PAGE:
Home Sweet Moon?

Oct 21 2014 @ 7:34am

Saskia Vermeylen considers what it might take to own a lunar homestead:

If you just simply occupy a place and no one else can access or use it, aren’t you the de facto owner? Lawyers call this corporate possession (corpus possidendi) and it represents another reason why title deeds cannot be a legal proof of lunar ownership – no one is physically there. In order to possess something, both mind and body need to be involved. Intention alone is not sufficient; possession also requires a physical act.

The difficulty of physically establishing an act of possession on the moon should protect it from private development, but it seems technology is once again outsmarting the law. Back in the late 1990s commercial firm SpaceDev intended to land robotic prospectors on an asteroid to conduct experiments and claim it as private property. The project eventually ran out of funds and was shelved, but advocates of such “telepossession” point to cases of salvage companies claiming undersea wrecks as property after exploring them with robots. …

I get the uncomfortable feeling of a déjà vu. Was it not Locke’s property theory that justified possession over nature and vacant land and eventually led to the colonization of the Americas?

The Best Of The Dish Today

Oct 20 2014 @ 9:15pm

A new twist on the metaphor of what it sometimes feels like to blog every day:

Meanwhile, a reality check on whether Muslim apostates can really live free lives across the world. It’s in the form of the hashtag #AnApostatesExperience. I found it a sobering reminder of the trouble with Islam today. You may too. A sampler:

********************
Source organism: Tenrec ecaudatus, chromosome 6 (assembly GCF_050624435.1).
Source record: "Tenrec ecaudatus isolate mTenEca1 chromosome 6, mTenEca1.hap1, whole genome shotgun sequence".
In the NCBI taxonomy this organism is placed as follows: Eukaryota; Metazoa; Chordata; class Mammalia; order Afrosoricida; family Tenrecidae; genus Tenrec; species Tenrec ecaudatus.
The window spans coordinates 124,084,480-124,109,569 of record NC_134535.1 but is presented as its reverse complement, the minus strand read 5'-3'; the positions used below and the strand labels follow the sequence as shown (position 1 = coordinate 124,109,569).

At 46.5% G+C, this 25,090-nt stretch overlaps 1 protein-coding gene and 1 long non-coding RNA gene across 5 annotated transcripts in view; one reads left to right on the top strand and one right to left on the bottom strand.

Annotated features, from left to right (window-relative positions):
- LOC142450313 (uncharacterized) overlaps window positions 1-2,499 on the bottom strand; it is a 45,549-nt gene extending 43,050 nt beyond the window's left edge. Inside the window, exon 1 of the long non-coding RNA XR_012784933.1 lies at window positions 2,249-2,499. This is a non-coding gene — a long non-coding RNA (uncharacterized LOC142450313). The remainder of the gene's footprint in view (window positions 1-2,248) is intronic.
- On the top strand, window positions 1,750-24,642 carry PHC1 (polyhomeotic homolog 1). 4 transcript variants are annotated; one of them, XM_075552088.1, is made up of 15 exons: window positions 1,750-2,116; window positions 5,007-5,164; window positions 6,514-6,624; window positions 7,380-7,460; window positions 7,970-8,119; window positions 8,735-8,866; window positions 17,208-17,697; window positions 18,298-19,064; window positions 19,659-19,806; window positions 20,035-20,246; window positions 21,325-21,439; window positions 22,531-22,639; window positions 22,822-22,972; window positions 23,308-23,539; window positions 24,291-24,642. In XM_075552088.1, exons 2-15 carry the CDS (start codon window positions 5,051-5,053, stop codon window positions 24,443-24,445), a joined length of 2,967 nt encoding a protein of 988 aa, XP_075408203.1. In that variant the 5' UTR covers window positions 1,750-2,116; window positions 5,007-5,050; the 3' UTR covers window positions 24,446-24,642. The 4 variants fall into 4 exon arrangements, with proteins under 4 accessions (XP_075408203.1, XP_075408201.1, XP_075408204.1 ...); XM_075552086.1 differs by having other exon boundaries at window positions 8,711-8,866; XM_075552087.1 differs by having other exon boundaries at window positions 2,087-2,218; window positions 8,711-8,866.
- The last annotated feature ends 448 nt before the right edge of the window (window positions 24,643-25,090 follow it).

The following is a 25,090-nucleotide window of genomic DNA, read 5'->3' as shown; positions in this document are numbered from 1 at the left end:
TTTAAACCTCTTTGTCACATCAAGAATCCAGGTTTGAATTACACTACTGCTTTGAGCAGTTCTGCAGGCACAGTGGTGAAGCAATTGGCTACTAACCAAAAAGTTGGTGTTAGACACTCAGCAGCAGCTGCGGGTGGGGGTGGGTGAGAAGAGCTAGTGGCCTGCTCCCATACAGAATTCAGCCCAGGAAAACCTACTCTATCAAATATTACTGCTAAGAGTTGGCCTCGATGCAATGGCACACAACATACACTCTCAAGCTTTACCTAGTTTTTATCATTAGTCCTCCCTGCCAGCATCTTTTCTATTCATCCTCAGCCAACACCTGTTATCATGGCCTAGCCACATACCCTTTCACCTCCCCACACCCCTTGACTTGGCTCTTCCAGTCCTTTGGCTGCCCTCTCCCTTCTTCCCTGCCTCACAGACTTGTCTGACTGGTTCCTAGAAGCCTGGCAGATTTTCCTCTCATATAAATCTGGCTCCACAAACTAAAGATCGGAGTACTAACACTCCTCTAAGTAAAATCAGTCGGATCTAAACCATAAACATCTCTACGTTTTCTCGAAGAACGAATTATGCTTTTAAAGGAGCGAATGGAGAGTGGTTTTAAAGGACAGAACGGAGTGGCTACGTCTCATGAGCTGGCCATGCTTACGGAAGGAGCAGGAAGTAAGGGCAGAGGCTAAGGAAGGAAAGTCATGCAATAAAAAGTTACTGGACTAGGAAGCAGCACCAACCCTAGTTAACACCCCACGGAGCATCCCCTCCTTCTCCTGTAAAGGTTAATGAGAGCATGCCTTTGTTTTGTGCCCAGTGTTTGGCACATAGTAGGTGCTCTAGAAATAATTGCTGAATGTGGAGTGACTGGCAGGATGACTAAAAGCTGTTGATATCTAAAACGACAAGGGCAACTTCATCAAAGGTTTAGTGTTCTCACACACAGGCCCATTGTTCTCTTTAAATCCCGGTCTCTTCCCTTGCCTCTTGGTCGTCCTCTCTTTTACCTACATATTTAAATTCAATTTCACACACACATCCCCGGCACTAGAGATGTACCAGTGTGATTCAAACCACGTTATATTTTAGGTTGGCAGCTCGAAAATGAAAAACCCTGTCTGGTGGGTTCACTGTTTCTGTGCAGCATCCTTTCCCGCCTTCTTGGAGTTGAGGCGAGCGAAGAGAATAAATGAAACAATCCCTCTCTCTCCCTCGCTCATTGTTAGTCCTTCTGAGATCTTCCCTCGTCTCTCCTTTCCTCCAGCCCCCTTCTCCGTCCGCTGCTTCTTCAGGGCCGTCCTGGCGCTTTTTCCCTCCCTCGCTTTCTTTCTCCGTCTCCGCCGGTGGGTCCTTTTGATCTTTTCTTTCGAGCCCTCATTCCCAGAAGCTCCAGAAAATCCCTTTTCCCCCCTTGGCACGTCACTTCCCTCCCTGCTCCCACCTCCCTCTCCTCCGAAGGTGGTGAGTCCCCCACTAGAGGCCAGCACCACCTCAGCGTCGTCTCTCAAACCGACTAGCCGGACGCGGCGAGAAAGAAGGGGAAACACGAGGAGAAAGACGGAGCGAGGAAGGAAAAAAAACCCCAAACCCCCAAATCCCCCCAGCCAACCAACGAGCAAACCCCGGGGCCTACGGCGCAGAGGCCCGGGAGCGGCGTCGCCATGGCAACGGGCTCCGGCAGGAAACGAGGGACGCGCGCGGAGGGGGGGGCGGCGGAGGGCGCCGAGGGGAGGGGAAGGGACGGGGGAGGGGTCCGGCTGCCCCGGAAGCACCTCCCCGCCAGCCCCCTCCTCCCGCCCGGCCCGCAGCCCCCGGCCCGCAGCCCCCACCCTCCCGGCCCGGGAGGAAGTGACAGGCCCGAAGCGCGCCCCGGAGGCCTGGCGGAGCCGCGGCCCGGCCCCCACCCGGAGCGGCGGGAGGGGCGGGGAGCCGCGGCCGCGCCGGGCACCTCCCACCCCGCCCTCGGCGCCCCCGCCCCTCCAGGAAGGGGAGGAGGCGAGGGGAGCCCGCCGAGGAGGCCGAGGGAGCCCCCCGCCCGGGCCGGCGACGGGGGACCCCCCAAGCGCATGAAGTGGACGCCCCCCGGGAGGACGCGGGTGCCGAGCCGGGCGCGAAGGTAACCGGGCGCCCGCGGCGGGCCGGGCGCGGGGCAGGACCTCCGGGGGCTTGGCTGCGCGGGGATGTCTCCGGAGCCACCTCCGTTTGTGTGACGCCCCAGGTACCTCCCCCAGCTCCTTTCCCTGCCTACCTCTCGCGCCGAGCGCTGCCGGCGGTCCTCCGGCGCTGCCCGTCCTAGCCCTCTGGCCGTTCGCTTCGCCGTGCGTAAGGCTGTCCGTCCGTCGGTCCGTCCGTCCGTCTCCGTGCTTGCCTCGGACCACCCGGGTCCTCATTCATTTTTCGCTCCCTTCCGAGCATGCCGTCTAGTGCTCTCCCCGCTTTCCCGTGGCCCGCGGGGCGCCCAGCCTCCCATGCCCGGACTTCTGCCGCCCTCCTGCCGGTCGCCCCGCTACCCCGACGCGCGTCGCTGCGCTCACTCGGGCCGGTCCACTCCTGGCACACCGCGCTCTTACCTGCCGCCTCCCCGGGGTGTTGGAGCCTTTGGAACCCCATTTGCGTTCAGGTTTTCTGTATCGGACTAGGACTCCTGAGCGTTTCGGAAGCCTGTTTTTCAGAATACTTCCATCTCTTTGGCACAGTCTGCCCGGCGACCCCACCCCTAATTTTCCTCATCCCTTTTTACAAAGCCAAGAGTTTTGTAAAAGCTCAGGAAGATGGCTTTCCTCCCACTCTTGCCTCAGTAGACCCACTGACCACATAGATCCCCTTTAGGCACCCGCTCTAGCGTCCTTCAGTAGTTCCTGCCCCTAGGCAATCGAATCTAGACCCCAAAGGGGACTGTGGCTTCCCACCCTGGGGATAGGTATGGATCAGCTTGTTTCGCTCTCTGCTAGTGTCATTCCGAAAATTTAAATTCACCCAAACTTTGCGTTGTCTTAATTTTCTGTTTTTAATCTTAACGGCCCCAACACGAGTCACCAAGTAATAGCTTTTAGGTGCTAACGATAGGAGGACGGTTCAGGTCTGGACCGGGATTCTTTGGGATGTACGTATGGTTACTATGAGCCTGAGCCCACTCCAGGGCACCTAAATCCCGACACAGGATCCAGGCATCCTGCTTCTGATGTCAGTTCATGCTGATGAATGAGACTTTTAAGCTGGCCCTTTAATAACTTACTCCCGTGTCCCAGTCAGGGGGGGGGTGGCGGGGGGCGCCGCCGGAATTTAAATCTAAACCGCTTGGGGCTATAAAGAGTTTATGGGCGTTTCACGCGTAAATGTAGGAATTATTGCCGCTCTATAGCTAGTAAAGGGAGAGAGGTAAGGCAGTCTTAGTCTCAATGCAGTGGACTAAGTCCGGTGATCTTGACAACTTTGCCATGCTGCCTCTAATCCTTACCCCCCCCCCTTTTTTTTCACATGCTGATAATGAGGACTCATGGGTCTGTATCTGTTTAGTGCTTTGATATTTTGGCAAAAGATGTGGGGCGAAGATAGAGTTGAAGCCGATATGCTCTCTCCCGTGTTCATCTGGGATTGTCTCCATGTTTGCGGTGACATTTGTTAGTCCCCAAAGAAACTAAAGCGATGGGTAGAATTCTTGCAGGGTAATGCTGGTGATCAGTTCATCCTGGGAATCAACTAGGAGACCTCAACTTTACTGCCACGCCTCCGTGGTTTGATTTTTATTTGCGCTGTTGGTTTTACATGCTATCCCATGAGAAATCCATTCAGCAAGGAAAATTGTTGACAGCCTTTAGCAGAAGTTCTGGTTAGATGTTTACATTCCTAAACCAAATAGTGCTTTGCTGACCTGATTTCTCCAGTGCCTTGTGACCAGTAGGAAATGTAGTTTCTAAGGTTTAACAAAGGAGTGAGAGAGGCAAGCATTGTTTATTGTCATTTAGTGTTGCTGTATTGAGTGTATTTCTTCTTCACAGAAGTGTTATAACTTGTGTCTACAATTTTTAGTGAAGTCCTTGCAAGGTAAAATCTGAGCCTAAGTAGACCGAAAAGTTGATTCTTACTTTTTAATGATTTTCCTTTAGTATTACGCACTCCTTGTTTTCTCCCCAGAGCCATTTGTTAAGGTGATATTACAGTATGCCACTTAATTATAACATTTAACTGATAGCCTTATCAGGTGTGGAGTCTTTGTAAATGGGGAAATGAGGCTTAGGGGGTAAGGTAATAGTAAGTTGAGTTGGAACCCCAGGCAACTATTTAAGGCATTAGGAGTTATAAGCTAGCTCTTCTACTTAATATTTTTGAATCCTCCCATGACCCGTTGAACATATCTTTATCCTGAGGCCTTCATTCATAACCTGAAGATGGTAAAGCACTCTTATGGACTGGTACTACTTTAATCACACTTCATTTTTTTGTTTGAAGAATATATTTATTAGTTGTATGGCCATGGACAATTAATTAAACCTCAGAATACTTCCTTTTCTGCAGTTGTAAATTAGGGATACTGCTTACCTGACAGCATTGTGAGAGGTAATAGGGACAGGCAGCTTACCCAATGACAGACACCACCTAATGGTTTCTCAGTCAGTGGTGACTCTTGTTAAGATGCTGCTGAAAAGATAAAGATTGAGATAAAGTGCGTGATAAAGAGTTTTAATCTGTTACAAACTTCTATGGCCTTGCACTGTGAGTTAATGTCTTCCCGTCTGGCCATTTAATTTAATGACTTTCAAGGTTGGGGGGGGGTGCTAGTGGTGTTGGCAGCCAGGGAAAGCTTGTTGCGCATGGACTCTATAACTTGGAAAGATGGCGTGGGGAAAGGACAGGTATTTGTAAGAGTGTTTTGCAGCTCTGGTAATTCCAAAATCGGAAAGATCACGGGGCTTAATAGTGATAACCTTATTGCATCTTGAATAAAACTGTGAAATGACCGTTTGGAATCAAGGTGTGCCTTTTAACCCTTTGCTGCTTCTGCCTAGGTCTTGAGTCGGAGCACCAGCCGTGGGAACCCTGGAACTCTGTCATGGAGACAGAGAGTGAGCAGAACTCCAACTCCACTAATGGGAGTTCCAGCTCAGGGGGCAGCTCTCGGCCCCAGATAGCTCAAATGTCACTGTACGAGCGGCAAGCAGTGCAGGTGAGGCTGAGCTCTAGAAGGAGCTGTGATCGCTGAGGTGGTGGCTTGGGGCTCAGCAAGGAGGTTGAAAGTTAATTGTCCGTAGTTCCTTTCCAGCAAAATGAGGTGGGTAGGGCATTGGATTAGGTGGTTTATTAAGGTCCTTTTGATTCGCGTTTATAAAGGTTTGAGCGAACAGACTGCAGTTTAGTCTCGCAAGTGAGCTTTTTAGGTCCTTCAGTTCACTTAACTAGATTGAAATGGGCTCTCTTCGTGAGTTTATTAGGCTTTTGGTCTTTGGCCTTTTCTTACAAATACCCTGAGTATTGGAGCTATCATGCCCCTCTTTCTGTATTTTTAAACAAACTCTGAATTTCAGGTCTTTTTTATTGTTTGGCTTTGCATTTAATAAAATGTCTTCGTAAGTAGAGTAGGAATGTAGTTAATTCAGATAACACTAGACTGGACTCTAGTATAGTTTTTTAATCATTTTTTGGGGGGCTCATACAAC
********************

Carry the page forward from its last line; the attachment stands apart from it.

For some unaccountable reason, these victims of brutal intolerance want to get Reza Aslan’s attention. Maybe Ben Affleck could chime in about the racism of these people as well.

Today, we reported tentative good news from the ongoing victims of Islamist terror and unspeakable brutality in Kobani against ISIS and in Nigeria against Boko Haram. And some other tentatively good news about Ebola in the US. Plus: gains in the fight for legal cannabis in DC and now in Mexico. And more good news: inflation is clearly whipped – not that any of those predicting a second Weimar a few years ago will ever apologize or recant.

Now for the bad news: I found my stomach lurching when hearing of a debate within the Obama administration on whether to ban torture and abuse anywhere under US control in the world. Yes: a debate. Presidents come and go. The CIA endures – and does whatever the fuck it wants. Always in secret and with total impunity.